Summer in the city: New York
Keep cool in summertime in Central Park South. (Jean-Pierre Lescourret/LPI)
Hot town, summer in the city, back of my neck gettin’ dirty and gritty... For many New Yorkers, the words of The Lovin’ Spoonful’s classic ring all too true as summer sends the mercury soaring across Manhattan, and residents flee in droves to the cooler climes of Long Island, the Adirondacks and the Hamptons. But while pounding New York’s pavements at the height of midsummer might not seem the obvious recreational choice, there is no better time of year to enjoy the city’s balmy charms.
The key to keeping cool in summertime New York City is to forego midtown Manhattan, the Big Apple's "core", filled to bursting with sight-seeing buses and camera-clicking hordes from the 4th of July through to Labor Day. The summer months see Times Square overrun by visitors all scrambling for their "I Heart NYC" t-shirt and matching sun visor, while the Empire State Building's elevator queue can, through the heat-haze, seem to extend as far, horizontally, as the iconic building stretches for the skies. Instead, pick any point on the compass and strike out uptown, downtown or cross-town to find an altogether more authentic slice of city, along with plenty of evidence that keeping cool in summertime New York is far from thirsty work.
Plumping first to explore the city's northern reaches, take a stroll through Central Park's astoundingly uncrowded avenues, from Columbus Circle all the way up to Central Park North. Pause for a swim at the glorious outdoor Lasker Pool (between 108th and 109th Streets), then catch one of the myriad free concerts - from Philharmonic to children's jazz to dub reggae - that grace the summer calendar. Plant your picnic blanket among the lunching office-workers on the Great Lawn, or swap people-watching for bird-watching along The Ramble, 37 cool acres of wooded paths and streams. Heading west from the park, pick up afternoon treats at New York iconic Zabar's food market (2245 Broadway), and later, as dusk unfolds, meander the serene firefly-flecked Riverside Park amid the Upper West Side's manifold joggers, strollers and dog owners, to the stunning outdoor 79th Street Boat Basin Cafe (W 79th St at the Hudson River) for a huckleberry vodka nightcap.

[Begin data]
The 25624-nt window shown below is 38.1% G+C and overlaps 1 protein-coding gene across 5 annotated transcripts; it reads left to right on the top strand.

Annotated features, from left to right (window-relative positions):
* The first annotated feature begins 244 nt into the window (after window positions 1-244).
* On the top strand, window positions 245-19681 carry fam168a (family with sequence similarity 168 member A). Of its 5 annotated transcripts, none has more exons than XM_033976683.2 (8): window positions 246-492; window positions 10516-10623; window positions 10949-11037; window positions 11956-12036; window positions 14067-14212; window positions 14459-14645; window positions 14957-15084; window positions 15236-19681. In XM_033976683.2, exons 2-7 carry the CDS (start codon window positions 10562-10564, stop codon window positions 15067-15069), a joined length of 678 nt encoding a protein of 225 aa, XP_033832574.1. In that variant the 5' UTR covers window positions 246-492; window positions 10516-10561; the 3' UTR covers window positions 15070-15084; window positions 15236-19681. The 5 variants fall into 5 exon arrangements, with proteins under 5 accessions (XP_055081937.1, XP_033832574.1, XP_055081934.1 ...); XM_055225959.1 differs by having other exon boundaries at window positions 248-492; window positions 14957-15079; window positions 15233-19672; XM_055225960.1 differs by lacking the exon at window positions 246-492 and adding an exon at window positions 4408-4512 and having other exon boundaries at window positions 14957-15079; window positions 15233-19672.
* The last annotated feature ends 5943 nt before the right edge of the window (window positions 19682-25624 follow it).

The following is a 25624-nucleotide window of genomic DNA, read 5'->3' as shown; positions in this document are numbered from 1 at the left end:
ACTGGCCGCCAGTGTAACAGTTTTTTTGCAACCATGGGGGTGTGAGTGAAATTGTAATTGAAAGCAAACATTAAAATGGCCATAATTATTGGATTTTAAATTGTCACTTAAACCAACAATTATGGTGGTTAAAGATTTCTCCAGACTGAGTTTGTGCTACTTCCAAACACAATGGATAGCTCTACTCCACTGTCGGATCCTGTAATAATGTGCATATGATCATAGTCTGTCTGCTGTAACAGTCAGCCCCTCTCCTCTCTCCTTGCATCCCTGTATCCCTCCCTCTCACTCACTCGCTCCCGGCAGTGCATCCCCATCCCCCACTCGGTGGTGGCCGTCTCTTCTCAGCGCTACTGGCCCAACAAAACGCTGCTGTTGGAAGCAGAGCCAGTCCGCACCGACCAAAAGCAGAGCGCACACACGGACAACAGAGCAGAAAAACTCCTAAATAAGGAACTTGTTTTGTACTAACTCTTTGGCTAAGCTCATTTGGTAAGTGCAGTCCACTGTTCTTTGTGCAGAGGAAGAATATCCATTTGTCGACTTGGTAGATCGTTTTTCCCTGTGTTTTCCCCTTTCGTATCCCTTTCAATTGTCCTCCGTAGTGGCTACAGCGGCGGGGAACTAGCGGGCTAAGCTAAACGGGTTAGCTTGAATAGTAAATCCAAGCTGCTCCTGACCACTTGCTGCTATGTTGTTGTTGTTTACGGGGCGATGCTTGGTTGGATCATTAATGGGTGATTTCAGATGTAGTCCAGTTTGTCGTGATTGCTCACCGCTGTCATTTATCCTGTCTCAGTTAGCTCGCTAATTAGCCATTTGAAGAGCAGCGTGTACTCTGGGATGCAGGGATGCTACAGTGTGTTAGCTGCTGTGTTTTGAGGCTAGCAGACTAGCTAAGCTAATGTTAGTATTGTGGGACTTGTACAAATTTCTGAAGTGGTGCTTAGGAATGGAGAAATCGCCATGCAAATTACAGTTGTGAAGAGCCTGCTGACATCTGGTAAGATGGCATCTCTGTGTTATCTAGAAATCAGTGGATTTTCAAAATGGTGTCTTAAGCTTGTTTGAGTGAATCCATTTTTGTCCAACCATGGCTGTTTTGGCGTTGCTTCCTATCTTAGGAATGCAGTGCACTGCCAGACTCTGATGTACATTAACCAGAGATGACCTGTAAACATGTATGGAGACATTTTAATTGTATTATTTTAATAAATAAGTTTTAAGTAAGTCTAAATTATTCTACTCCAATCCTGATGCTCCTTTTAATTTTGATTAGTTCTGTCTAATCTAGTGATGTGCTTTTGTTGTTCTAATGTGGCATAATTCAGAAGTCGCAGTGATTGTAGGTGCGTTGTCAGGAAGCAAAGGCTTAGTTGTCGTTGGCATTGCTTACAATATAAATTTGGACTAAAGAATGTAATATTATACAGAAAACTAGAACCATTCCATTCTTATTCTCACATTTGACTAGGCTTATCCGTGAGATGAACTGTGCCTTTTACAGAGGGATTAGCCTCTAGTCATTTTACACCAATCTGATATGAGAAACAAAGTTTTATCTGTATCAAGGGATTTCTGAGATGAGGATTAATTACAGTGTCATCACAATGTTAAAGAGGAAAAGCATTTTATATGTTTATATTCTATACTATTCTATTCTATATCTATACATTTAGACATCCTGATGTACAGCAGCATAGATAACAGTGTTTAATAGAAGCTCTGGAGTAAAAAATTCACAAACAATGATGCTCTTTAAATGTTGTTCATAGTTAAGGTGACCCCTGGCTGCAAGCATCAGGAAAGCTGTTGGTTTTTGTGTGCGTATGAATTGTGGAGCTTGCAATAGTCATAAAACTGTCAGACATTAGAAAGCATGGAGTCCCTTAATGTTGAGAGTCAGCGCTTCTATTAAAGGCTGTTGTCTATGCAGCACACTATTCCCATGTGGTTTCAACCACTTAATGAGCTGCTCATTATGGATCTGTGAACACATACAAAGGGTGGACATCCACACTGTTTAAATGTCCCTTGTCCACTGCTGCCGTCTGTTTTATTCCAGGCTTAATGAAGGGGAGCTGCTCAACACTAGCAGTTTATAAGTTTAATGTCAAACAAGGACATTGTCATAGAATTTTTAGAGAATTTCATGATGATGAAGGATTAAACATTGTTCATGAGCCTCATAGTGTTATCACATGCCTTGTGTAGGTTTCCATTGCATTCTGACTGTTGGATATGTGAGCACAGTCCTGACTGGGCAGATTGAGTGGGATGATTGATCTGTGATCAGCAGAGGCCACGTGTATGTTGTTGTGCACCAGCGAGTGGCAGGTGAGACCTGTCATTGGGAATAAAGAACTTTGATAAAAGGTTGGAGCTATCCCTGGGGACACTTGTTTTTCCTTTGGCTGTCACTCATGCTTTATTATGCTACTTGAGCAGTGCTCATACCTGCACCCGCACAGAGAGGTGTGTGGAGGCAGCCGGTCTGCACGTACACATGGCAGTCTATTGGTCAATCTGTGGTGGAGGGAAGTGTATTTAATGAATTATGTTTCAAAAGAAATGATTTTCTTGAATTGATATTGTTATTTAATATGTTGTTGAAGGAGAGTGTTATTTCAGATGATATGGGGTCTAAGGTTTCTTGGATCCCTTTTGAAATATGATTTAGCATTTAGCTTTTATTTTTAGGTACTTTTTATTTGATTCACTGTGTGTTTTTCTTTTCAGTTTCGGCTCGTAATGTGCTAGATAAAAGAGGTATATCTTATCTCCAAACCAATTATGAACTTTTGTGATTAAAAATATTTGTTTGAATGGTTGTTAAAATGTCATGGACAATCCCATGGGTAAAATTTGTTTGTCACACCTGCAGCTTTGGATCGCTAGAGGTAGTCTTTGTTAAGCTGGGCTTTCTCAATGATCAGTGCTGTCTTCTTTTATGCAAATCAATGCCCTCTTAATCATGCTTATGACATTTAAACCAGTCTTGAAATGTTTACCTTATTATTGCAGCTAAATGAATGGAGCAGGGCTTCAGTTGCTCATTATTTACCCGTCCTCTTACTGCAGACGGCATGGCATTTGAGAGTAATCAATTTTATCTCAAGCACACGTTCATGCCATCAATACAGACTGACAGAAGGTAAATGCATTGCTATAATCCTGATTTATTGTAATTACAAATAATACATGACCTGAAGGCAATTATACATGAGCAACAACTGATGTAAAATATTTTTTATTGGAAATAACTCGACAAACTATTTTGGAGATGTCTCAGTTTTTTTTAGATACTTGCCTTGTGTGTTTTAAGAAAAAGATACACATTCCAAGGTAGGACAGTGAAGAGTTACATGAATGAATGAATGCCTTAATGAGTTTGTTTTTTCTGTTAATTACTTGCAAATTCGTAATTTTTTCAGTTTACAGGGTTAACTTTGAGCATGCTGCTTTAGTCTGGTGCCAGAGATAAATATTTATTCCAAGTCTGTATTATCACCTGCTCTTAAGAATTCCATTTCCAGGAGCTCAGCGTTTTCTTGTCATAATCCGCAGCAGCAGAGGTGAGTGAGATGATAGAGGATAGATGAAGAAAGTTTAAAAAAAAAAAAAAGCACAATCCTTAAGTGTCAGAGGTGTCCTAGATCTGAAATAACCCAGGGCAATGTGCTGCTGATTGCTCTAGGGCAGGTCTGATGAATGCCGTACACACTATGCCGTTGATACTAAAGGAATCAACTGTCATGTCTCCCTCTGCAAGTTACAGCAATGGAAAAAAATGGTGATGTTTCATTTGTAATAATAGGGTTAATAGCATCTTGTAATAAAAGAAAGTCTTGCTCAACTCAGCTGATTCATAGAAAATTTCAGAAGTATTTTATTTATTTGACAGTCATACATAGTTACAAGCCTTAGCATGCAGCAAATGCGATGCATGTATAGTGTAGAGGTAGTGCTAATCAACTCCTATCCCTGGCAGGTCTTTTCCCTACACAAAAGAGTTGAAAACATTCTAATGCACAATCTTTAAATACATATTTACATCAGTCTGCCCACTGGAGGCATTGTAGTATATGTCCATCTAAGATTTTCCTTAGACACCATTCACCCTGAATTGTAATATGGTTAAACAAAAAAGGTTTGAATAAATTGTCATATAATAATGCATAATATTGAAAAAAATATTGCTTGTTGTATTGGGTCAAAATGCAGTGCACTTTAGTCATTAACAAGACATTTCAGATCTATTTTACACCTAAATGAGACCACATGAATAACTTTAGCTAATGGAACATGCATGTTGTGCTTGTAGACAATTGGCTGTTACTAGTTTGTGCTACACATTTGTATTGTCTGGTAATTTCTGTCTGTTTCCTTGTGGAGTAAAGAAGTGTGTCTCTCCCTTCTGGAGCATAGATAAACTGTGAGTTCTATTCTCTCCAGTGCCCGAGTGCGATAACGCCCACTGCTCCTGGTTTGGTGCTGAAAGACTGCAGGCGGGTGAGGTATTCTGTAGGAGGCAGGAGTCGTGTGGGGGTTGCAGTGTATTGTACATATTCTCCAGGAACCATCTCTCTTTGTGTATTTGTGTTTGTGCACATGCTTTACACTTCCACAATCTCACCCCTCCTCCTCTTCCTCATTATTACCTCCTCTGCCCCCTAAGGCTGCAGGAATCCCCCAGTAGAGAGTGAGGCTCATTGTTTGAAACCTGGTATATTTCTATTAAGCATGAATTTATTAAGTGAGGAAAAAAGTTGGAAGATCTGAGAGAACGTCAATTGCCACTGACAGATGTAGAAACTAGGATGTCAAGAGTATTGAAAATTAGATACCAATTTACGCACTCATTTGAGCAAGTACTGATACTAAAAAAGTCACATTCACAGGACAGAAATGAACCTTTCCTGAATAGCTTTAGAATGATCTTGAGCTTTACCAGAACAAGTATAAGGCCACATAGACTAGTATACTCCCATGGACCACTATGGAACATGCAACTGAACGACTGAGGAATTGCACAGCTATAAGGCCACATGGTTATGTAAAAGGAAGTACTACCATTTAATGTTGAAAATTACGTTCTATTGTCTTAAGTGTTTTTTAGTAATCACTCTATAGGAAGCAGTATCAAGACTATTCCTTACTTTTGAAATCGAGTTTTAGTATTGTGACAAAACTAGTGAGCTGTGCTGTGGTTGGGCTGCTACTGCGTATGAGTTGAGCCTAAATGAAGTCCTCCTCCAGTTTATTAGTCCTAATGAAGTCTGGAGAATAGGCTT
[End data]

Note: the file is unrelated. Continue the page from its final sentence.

Meanwhile, farther south down the Hudson, are the shady, tree-lined streets of the West and Greenwich Villages. Fill up on organic blueberries and heirloom tomatoes at the Union Square Greenmarket, then wander past the students and chess-players in Washington Square Park to linger over cappuccino in an old-fashioned Italian pavement cafe on Bleecker Street, or cool off Middle-Eastern style with hummus, mint-studded lemonade and chilled salads at Hummus Place (88 MacDougall St). As the sun sets slowly over Hoboken, make for the Hudson River Park, where classics such as The Wizard of Oz are screened alfresco beneath the stars, and three water-themed playgrounds provide the perfect antidote to childhood (and parental) meltdowns.
East across town, the streets and squares of the East Village offer magnificent boutique browsing, well away from the chain-store crowds of Broadway. Peruse the rare cheeses and charcuteries of the historic Essex Street Market, select a smoothie at its Tra-La-La Juice Bar, and rediscover your inner child at Economy Candy on Rivington Street, where retro delights such as Cherry Lips and Pixie Sticks abound. Eat your treats outdoors at the Sarah D. Roosevelt Park, where locals congregate to shoot hoops and splash in water fountains, then catch a show or two at August's month-long Fringe NYC festival, which sees more than 200 international theatre groups hit town.
Heading south, forego the tourist boat-tours to Liberty Island and instead climb aboard the Staten Island Ferry, alongside the commuters, for a terrific view - free of charge - of Ellis Island, Lower Manhattan and Lady Liberty herself. Next head across the Brooklyn Bridge to stroll the deliciously breezy Brooklyn Heights Promenade, catch an outdoor Shakespeare performance in Brooklyn's vast green Prospect Park, and scoop up a butter pecan sundae at the waterfront Brooklyn Ice Cream Factory (1 Water St), housed in a 1920s fireboat house. Finally, take the N-Train right out to Coney Island - the epitome of an old-fashioned seaside summer - to dip your toes in the great grey Atlantic Ocean, chow down on knishes, Nathan's famous hot dogs and funnel cake, ride the historic Cyclone rollercoaster and Wonderwheel Ferris wheel, and leave every trace of the Lovin' Spoonful's hot city summer far, far behind.